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23 March 2023
How to do PR in a way that works for your startup

How to do PR in a way that works for your startup – Part 1

Foundational PR knowledge, especially media relations, has been kept opaque for a long time. It’s allowed a layer of ambiguity to be drawn over the media landscape in a way that has only benefited PR professionals. This opacity has meant that startups now typically default to using external agencies that charge them high rates and fail to provide transparent ROI metrics, leaving founders wondering whether PR is really worth it. In short, PR has become a black box, and it shouldn’t be.

Here, we want to give you the information and insights that you’ll need if you’re going to choose the right PR solution for the stage you’re at – whether it ends up being with us, or an alternative.

Understand the breadth of PR content you can create

If you’re new to PR, you’re probably thinking that press releases announcing something are the only items under the PR content umbrella relevant to you. Press releases are a good way to build credibility – and regular press releases that share news of partnerships, major hires, product launches and rarer funding announcements are all good mechanisms to build a trusted and authoritative brand profile. The regularity of these will also evidence your growth to investors. 

However, there are other ways to demonstrate the expertise within the company – many that are more interesting than announcements, and better at building credibility and attracting employees, investors and customers.

Interesting content is about perspective and domain expertise

If you have deep domain expertise in the company, someone will be interested in reading the insights you have to share. Don’t think that your company is too small for readers to care – if you’re bringing value to them, they will be engaged.  

Founders always bring prior expertise that legitimises them as authors and with the right research – which can be quick to do – you can almost always place what the PR industry calls “thought leadership pieces” (or op-eds) in specialist media without a big company following. It just depends on finding the right audience that you can provide value to. For an example, and context on this article’s authors – we’re a pre-seed startup without a big brand, but we know a lot about building relationships with journalists and sharing valuable content efficiently. And if you’ve read this far – we hope you’re still engaged…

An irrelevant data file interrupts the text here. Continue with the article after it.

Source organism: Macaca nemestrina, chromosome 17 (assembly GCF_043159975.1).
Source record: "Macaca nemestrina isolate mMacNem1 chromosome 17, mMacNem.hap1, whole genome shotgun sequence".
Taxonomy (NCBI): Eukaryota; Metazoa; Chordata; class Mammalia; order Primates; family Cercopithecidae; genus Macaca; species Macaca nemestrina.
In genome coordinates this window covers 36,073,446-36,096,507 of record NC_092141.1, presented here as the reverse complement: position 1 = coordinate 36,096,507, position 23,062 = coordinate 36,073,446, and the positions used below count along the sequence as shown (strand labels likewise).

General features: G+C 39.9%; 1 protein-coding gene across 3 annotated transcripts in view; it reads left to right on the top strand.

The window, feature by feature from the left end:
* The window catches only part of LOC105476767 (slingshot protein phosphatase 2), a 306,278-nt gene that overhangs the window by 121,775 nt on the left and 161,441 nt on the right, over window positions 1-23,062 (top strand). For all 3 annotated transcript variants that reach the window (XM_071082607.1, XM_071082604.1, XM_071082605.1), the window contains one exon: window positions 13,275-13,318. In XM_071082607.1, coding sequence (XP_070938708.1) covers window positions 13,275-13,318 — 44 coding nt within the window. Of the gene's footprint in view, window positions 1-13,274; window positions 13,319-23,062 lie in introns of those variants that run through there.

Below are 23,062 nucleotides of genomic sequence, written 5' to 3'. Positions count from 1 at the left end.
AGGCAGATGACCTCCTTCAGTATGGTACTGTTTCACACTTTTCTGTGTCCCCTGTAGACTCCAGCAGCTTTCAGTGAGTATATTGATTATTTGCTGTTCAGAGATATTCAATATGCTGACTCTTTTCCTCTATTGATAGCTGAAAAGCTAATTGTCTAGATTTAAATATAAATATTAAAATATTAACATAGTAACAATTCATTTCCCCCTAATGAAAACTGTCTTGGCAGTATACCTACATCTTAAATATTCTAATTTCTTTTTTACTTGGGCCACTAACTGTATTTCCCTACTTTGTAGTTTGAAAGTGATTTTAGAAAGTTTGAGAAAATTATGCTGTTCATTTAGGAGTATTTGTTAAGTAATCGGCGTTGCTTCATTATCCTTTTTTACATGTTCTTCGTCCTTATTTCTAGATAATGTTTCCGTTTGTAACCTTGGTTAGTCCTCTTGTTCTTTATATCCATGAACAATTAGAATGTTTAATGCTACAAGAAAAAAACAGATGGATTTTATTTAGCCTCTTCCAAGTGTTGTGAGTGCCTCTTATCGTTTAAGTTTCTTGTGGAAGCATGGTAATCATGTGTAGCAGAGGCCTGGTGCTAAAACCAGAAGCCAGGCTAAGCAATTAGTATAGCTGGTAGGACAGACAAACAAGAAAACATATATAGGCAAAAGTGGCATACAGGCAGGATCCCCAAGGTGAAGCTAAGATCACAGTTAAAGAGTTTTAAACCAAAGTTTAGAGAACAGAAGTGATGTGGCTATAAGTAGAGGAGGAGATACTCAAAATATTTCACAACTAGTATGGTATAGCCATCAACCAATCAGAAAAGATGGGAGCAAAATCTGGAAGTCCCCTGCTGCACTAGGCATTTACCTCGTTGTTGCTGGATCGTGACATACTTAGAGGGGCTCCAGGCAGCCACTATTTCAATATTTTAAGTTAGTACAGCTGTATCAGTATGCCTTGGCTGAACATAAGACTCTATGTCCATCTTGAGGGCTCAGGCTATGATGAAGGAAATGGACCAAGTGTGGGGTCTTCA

Your ideal customer profile will closely align with audiences at the right publications

The first thing to do here is to identify your industry’s trade media ecosystem – such as specialised financial, HR, climate, healthcare, pharma, legal, insurance, crypto, consumer tech etc.. publications – and the journalists at those outlets who write about companies similar to yours. At the very least, you need to find out which journalists cover topics adjacent to the problem you’re solving.

In addition to approaching these specialist, ‘vertical’ publications, think about ‘horizontal’ topics too. As a fast-growth tech startup, people will be interested in your perspectives on how to build, grow, and scale a company – and that means getting to know the tech, startup and business media. For the latter, we find that original, fresh (and ideally data-driven) content on how to build a strong company culture, hire and manage remote workers, or navigate the cost of living crisis with innovative employee policies are always popular these days.

Writing about these kinds of topics will also help with what the industry terms ‘employer branding’. In short, making your company look like a cool place to work, and showing your exec team off as a group of self-aware leaders who understand the importance of investing in smart people management practices. 

Before you write any article in full though, create a synopsis – usually a headline and then the subheaders, and share the outline with the journalist first. It will save you a tonne of time in writing and there’s a good chance if the journalist is interested in you as an author, they’ll give you feedback on the direction they’d prefer. It’s a good way to find out if what you’re thinking of writing is valuable enough to share without writing the piece in full. We’ve included a synopsis of this article as an example of what structure to share (note that this evolved from its initial outline to make our sub sections more catchy): 

How to do PR that works for your startup

  • Understanding the breadth of PR content startups can create
  • Perspective and domain expertise: how to think about what content you can generate efficiently
  • How to choose the right media that aligns with a startup’s audiences

Generally speaking however, if your content is concise, direct, jargon-free, timely and relevant to the audience you’re addressing, and you are a legitimate expert in your field – you have strong chances of earning a slot in trade media. And if it doesn’t land and you still feel it’s valuable for your ICP, you can publish it anyway on your “owned” channels – like a website or Medium blog, or broken down as a thread on your social media pages.

Tom Lawrence is Founder and CEO, Camille Oster is Director of Operations and Ben Heath is Director of Clients at MVPR.